Globally known as Amma, meaning "Mother," Mata Amritanandamayi has developed a massive transnational humanitarian organization based in hugs. She is familiar to millions as the “hugging saint,” a moniker that derives from her elaborate darshan programs wherein nearly every day ten thousand people are embraced by the guru one at a time, events that routinely last ten to twenty hours without any rest for her. Although she was born in 1953 as a low-caste girl in a South Indian fishing village, today millions revere her as guru and goddess, a living embodiment of the divine on earth.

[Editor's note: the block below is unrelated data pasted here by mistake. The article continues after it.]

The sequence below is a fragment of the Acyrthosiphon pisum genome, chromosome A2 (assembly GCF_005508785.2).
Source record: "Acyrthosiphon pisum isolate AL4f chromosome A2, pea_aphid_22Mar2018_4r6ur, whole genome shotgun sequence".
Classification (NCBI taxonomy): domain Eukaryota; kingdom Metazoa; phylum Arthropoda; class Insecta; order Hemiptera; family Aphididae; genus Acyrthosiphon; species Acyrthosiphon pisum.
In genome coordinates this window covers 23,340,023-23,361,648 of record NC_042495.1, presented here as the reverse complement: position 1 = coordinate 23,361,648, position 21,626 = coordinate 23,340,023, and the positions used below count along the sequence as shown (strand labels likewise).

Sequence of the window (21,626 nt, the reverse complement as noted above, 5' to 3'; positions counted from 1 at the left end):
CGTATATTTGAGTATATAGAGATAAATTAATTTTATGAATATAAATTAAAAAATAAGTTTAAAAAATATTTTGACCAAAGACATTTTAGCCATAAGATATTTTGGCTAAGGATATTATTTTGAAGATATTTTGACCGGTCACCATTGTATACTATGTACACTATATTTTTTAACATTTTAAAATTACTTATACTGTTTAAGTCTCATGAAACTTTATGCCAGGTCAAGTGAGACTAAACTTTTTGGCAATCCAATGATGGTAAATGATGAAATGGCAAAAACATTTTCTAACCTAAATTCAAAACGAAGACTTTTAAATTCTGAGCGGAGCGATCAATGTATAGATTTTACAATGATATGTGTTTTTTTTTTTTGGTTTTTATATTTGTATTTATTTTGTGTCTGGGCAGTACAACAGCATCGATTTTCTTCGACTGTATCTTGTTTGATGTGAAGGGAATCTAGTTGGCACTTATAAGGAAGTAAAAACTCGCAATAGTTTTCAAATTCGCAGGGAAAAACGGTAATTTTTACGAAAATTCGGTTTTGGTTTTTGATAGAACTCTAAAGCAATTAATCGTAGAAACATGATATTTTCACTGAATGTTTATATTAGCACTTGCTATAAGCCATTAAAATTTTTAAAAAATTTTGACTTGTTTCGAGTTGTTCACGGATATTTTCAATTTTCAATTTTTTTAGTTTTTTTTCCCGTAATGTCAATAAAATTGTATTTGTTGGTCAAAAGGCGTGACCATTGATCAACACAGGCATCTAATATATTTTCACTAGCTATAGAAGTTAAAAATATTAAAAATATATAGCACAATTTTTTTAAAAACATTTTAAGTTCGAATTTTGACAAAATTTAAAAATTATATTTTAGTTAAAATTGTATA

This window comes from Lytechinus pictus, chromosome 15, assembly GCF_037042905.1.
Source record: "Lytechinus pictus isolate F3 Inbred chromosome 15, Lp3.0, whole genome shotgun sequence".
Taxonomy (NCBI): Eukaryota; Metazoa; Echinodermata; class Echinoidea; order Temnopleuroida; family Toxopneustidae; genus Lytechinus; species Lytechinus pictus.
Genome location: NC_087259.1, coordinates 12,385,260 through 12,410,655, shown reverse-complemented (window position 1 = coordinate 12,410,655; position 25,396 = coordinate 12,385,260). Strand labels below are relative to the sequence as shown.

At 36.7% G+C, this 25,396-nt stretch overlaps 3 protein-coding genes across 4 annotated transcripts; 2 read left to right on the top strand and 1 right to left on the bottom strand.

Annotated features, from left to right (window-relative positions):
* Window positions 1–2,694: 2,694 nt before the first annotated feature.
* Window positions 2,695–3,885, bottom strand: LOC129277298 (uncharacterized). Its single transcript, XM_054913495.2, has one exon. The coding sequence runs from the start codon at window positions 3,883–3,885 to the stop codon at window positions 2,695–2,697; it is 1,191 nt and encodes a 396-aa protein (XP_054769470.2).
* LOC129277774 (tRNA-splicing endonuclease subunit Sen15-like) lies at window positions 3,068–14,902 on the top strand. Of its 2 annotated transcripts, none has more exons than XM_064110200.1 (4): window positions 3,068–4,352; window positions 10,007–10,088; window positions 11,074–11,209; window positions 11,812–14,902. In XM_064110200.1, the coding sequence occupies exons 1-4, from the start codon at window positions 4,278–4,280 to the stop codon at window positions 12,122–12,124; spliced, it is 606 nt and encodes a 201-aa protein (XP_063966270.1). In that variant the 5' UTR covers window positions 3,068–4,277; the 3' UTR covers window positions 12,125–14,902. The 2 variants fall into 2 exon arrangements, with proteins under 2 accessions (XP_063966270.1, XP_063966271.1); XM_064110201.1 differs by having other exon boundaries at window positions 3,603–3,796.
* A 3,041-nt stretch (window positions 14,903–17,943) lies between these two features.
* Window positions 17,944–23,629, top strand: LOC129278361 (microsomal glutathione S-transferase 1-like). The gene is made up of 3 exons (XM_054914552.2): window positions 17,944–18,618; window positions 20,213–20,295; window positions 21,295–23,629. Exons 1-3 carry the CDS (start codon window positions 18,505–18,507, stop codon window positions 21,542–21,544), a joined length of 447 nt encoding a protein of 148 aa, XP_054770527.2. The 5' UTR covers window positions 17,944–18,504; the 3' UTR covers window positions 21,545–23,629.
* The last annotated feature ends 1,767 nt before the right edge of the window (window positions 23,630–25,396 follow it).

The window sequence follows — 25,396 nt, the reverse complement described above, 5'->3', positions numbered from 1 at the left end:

Reflections of Amma focuses on communities of Amma’s devotees in the United States, showing how they endeavor to mirror their guru’s behaviors and transform themselves to emulate the ethos of the movement. This study argues that “inheritors” and “adopters” of Hindu traditions differently interpret Hindu goddesses, Amma, and her relation to feminism and women’s empowerment because of their inherited religious, cultural, and political dispositions. In this insightful ethnographic analysis, Amanda J. Lucia discovers how the politics of American multiculturalism reifies these cultural differences in “de facto congregations,” despite the fact that Amma’s embrace attempts to erase communal boundaries in favor of global unity.